Tenkara – no – Oni — Masami Sakakibara’s World of Tenkara —

Oni Blog

Japanese streams and Tenkara

Posted on | September 11, 2013

 

Japan’s trout season is usually from March through September.

Each water is managed by fishermen’s union; thus the length of the

season  can vary but is almost during this period.

Fishing for the season is targeted at salmonidae species such as amago,

yamame  and iwana; they enter mating period from the end of September.

As the number of native fish (fish that are born and inhabit the water)

is declining  in Japan, close season is important in order to increase

the number of fish.

Some fish in the highland over 600 meters elevation start the pairing

even from the beginning of September.

Tenkara fishers are usually sensitive to the nature, so they refrain from

fishing when they see the color of mating in the fish.

They wish for greater reproduction of fish, which they believe makes

them able to enjoy the sport.

This is what I always strongly hope.

I have to put out last spurt. I have decided where to go: where

I believe I could see big ones.

 

 

 

 

 

 

 

 

 

 

 

 

It seems there has been some confusion on tenkara overseas.

 

What is Tenkara?

 

Only record left in writing on Japanese tenkara was “Tateyama

Climbing Journal”  written by Earnest Satow, then secretary of the

British legation, who went together with the Minister Parks on his

journey. (cf. History page)

Japanese tenkara has been handed down from generation to

generation  among professional fishermen in each local area.

And next tenkara record was written by Soseki Yamaoto in

showa era.

But they witnessed only some of the tenkara professionals.

They couldn’t see all of the professionals and matagi or

professional hunters.

All we have to do is just imagine other facts.

What we Japanese tenkara fishers have heard from old people

and stories of their  forefathers in each locality is as important

as the recorded documents.

Tenkara started with ordinary materials found everywhere

in Japan: a bamboo for rod with a line attached to it.

The first line wasn’t only horse hair; also everyday items such as

silk threads, cotton threads and so forth were used together

with artificial flies on hooks.

Some may have put on many flies.

Tenkara as pleasure angling now taking root in our pastime,

has been evolving into  several forms in conjunction with

western flyfishing that also now is taking hold in Japan.

For example, Mr. Horie uses flylines for tenkara.

 

Some use flyfishing flies for tenkara. I think the bottom

line is having fun!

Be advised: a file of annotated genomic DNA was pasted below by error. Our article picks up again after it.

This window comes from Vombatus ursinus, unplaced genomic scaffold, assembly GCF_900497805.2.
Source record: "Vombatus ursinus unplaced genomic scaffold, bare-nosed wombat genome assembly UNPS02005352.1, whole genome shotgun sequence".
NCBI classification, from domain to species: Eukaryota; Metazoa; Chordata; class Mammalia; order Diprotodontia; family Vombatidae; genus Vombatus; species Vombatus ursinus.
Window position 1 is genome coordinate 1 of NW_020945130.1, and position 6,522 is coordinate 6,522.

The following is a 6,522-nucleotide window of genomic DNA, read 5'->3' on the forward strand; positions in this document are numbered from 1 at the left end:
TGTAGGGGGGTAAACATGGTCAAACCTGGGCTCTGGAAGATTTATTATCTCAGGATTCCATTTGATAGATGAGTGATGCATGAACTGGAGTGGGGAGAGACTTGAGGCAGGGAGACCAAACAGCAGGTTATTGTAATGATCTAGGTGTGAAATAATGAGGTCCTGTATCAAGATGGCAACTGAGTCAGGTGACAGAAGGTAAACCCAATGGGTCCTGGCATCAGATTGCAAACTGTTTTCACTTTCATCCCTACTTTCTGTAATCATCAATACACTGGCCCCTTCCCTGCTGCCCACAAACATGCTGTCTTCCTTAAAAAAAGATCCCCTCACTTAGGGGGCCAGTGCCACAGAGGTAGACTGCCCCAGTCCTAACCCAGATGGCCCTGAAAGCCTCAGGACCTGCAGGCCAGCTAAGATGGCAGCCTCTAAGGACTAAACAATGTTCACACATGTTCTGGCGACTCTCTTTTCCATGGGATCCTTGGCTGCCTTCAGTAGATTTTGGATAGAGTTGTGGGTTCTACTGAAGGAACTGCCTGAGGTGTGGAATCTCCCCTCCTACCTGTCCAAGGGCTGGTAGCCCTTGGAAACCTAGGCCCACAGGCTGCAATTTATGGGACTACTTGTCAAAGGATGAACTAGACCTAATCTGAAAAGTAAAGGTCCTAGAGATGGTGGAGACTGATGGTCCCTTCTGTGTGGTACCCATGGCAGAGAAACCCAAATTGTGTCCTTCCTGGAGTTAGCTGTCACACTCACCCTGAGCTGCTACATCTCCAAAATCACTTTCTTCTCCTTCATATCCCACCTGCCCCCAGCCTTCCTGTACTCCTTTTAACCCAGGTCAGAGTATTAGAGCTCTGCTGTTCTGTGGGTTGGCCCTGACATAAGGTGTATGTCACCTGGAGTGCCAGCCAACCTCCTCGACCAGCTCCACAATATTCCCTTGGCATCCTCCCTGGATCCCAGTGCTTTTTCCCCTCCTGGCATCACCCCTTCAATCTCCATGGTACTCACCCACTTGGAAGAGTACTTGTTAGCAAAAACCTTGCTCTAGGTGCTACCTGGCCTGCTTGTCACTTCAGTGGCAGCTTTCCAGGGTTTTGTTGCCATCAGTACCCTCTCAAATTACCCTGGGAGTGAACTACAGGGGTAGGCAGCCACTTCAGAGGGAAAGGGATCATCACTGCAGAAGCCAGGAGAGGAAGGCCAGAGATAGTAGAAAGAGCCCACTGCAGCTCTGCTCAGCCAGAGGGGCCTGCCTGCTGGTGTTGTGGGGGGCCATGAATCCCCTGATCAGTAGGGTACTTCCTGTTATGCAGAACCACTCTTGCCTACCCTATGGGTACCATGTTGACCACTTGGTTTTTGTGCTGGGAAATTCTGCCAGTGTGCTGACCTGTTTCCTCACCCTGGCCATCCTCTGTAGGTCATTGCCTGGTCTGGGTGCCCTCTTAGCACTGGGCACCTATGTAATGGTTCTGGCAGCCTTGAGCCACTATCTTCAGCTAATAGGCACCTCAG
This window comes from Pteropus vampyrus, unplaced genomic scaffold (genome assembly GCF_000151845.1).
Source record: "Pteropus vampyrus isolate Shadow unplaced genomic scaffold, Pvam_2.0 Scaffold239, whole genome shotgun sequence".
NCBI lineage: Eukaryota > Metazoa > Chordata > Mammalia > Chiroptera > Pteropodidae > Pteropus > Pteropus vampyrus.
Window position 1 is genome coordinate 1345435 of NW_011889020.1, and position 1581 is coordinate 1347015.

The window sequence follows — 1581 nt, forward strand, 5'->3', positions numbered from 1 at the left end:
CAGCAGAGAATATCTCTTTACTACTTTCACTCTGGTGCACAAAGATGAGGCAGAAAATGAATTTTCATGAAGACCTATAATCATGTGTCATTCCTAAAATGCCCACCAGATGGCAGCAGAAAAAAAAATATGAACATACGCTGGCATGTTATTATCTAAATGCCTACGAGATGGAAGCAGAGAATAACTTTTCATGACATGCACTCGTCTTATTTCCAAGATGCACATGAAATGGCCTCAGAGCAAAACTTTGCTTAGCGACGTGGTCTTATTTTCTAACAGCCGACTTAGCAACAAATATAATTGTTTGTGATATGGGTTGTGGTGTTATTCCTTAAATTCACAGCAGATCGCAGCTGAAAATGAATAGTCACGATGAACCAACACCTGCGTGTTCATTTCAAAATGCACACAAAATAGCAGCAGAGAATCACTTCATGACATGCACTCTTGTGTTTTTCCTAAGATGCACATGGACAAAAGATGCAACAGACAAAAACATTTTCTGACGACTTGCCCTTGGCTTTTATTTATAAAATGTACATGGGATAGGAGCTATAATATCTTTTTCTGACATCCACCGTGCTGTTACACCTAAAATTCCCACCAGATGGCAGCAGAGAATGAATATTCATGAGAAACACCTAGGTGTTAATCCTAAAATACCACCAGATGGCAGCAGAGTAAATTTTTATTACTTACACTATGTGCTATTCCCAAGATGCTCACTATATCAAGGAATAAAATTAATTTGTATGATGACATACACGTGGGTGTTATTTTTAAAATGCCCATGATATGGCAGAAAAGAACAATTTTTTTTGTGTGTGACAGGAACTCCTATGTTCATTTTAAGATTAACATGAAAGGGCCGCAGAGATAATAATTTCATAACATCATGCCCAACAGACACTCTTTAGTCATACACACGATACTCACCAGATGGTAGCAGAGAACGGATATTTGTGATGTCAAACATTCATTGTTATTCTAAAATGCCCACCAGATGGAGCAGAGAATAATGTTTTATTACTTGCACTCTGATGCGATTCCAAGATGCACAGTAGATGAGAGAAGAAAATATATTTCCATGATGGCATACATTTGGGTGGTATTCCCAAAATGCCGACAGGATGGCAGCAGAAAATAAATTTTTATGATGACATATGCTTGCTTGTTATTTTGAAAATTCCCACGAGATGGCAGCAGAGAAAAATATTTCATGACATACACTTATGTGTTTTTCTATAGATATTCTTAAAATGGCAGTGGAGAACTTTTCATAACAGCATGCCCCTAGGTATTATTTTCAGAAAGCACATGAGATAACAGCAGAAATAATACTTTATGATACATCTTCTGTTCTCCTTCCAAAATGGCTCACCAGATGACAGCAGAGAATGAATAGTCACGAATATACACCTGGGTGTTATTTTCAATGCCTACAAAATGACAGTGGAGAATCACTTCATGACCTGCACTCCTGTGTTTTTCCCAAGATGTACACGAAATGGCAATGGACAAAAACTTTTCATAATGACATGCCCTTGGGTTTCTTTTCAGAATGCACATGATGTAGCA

It could be boiled down to “Every tenkara man (woman)

has his(her) style.”

 

I only deal with trout in the streams.

 

For lines, while I used many types, now I came to

conclusion  that level lines or tapered lines with modern

design from horse hair lines.

 

I don’t use horse hair lines,because of heavy.

 

My obsession also goes to tippets.

I love supple but strong tippets.

 

For flies, I choose black, yellow and white. These are base

colors for me.

I only go as small as size #14 for hook size.

I do not use small flies like flyfishing.

This is because I always want to pay homage to the traditional

tenkara.

 

 

Also because I do not want to forget what my father and

other great senior masters taught to me.

Just like tenkara fishers from 1800′s,

I want to blend in with nature and enjoy tenkara.

 

What we have to do is not argue or discuss but go

fishing.

You could learn more in the field with your eyes

than in books even if you read tons of books.

What you learn in real terms will be your

invaluable pages for your own tenkara.

 

 

 

 

 

 

 

 

 

 

 

 

 

 

 

 

 

 

 

 

 

 

 

 

 

 

 

 

COMMENTS

2 Responses to “Japanese streams and Tenkara”

  1. Chris Stewart
    September 11th, 2013 @ 11:23 PM

    You can make a level horsehair line from just two hairs twisted together. It will be very light but you can cast it with your Oni rod. A level line made from three hairs will work with many tenkara rods and is still pretty light.

  2. Adam
    September 20th, 2013 @ 10:51 PM

    Your words on this subject are refreshing. I appreciate that you take interest in other areas of the world to spread Tenkara. Thank you.

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